When do you want your private writing to self-destruct, if at all? Something I found myself questioning today. What will happen to my analog journals when I’m no longer around? Should I issue a specific statement regarding them in a will? That might sound a bit extreme, but many very private journals were published by the family posthumously while the writer never intended for that to happen. For some, it sheds a light on their complicated relationship with the world (Van Gogh). For others, it even helps people cope with setbacks (Marcus Aurelius). But for most less ambitious people like me, its contents, however mundane, is still very much private.
Forget is a service that automatically deletes old (social media) posts. It states: “Shouldn’t databases forget too?", and that’s a very intriguing question! Kev Quirk issued a public statement on his blog why he deletes old content—including (possibly) blog posts—although most of us bloggers are proud to showcase twenty year old stuff rotting away in the archives.
Of course, there’s a profound difference between writing thoughts and feelings in a private journal and blog posts with the intention to publish them. “Rapid” tweet-like messages on a social media platform could perhaps be placed in-between those extremes: sometimes it doesn’t hurt to think before pressing GO!. Like Kev said, opinions change as experience grows, so I totally get it that old articles might no longer align with your current thinking. Except that on third party platforms, your thought is forever someone else’s.
I like clinging on to things. Things like old journals. I re-read them a few times a year, and sometimes wonder “who was that Wouter? What a douche!". To think that someone else would read those after I’m gone gives me the shivers. Journaling teachers like Susannah Conway sometimes share their journals online. Others admit to burning them once they’re filled up—without backing anything up digitally.
What is the purpose of a journal? To answer that, first, let’s try to answer this: what is the purpose of a notebook? To, well, “note” things, as to not to forget them. To do something with them. In my interpretation, notebooks are devoid of deeper (and personal) feelings and emotions. I’d be perfectly fine with someone reading my summary of some book. But in a journal, you also draw/sketch/write about what’s bothering you. That’s people-oriented, yourself included. Those sentences almost always hurt someone, even if it’s only you. It’s okay to judge in a private journal. It’s okay to do anything really: after all, it’s your own journal.
Unless it stops being your own. Van Gogh’s sometimes very private letters to his brother were never meant for our prying eyes. The family even obfuscated quite a few of them to try and “clean them up” for the general public. Others, like Cicero, wrote letters to friends that were clearly also intended to be read by others, meant as wise lessons.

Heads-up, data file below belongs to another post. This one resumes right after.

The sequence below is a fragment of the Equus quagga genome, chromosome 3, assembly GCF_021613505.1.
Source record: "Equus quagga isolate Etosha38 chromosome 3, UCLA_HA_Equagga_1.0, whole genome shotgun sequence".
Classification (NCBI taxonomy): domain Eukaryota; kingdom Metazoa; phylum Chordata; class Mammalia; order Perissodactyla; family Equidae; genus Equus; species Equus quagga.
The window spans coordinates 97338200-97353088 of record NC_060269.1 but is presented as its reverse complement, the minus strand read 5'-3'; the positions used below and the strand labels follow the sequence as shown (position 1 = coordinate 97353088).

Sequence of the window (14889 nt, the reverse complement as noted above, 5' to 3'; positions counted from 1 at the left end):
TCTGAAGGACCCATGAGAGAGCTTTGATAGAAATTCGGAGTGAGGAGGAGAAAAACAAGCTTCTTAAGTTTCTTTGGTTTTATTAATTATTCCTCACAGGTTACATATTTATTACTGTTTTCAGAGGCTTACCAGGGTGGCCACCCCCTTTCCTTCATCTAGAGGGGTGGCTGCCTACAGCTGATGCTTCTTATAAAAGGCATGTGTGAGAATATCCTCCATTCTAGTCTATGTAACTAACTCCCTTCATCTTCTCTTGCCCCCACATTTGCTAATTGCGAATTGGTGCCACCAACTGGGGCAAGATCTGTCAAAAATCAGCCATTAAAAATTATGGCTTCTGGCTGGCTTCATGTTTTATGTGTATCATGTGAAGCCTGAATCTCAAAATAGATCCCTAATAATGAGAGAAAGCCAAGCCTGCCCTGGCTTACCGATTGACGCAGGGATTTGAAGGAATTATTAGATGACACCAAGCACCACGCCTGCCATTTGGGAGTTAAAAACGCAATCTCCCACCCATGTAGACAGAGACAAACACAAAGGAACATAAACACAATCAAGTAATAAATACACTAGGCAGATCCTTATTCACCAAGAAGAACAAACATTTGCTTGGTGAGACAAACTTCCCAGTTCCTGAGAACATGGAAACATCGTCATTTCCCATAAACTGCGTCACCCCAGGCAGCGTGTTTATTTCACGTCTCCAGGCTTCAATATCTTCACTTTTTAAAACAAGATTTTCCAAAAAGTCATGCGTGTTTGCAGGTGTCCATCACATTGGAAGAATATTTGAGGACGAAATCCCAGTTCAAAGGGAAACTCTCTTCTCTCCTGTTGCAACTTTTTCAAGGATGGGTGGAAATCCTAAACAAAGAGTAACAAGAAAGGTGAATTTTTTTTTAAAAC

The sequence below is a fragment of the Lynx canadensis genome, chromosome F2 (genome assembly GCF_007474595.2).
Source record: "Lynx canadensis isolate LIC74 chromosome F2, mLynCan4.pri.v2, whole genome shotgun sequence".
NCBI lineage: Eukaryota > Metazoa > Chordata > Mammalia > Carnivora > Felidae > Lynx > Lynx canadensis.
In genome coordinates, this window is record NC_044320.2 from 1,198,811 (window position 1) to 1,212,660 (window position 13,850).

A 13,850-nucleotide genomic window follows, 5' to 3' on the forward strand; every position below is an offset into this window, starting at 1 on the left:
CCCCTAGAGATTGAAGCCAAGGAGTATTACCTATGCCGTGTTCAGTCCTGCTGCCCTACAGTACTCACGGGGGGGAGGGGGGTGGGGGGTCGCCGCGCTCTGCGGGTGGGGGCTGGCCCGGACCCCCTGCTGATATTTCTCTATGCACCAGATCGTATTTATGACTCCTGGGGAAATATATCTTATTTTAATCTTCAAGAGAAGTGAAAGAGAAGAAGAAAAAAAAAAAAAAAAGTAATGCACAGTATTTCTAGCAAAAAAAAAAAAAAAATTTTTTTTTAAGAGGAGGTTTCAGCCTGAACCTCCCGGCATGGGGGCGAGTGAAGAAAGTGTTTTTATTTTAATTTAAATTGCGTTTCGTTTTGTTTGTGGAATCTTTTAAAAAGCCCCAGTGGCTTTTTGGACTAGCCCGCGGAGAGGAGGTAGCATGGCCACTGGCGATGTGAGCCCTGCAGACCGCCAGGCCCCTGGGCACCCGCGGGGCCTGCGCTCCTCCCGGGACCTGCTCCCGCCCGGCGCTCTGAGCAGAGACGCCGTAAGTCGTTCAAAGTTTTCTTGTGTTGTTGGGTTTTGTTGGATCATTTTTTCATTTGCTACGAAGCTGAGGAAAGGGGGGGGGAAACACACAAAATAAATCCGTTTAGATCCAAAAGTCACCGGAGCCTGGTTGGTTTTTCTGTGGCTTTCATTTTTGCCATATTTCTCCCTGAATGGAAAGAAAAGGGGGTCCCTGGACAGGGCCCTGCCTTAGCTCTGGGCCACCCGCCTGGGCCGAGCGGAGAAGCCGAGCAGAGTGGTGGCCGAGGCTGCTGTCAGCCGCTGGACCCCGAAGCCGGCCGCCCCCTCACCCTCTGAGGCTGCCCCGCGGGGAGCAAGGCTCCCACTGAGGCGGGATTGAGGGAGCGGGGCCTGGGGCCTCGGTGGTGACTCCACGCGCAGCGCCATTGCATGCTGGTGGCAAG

My response to why would I burn them, however, was robust. To feel lighter, to free up the past, to relieve others from the onerous task of deciding what to do with them when I die, to create space – figuratively and literally – for the fresh and new, and about a dozen more reasons.
But mostly, for peace of mind.
The only reason she held on to those old journals was nostalgia. That sounds oddly familiar. Indeed, the greatest lesson of journaling is: it is not about the end result, but rather about the act of writing in and of itself.
Contemporary Zettelkasten freaks will surely start protesting here—all that precious knowledge, gone! I don’t have different physical books for personal writings versus knowledge-based writings and summaries, so everything would go up in flames. There goes the old family recipe for (insert cookie here). Not that I didn’t know that by heart already. There go the genius ideas that should have sprouted legions of books.
I must admit, the thought of burning them—and deleting my digital backups—is very scary. But then again, 90% of my older notes, I never go back to. They’re most likely not relevant anymore because (1) I changed my mind, (2) the idea was carried out successfully, or (3) I was wrong about something. To be honest, most digital note-taking bloggers endlessly moan about the technical aspects of linking and the plugins and the regression and … They seem to forget to actually do something with their notes.
An academic colleague of mine destroys his notes once a month. The time pressure helps him do something with them, plus, after they’re processed (either by doing something with it or rejecting the idea all-together), why bother keeping them anyway? A valid point. But not a valid point when it comes to my own journals: they’re filled with pictures of moments I do not want to forget, sketches, etc. Zeitgeist.
The ritual of burning pages filled with your personal past seems like a good way to let go. But I personally think we should accept who we were, and I’d sorely regret doing that.
Yet that doesn’t completely answer my question: what if I die? I don’t even want my wife to read them while I live. There has to be some private place to contemplate things—good and bad—without having to worry about possible repercussions. Would I want to have them burned then? I don’t know. Does it matter then? Perhaps. Not for me, but for others. The memories carefully persisted on ink and paper are memories I cherish, not someone else. That means they’re relevant for me, while I live, not for someone else.
The aforementioned Forget service is personally compelling because it keeps the database size in check for a small VPS like mine. Besides, toots/tweets are merely fleeting thoughts. Another reason why I like sitting down and grabbing a pen: slow (writing) and conscious trumps fast (typing) and fleeting.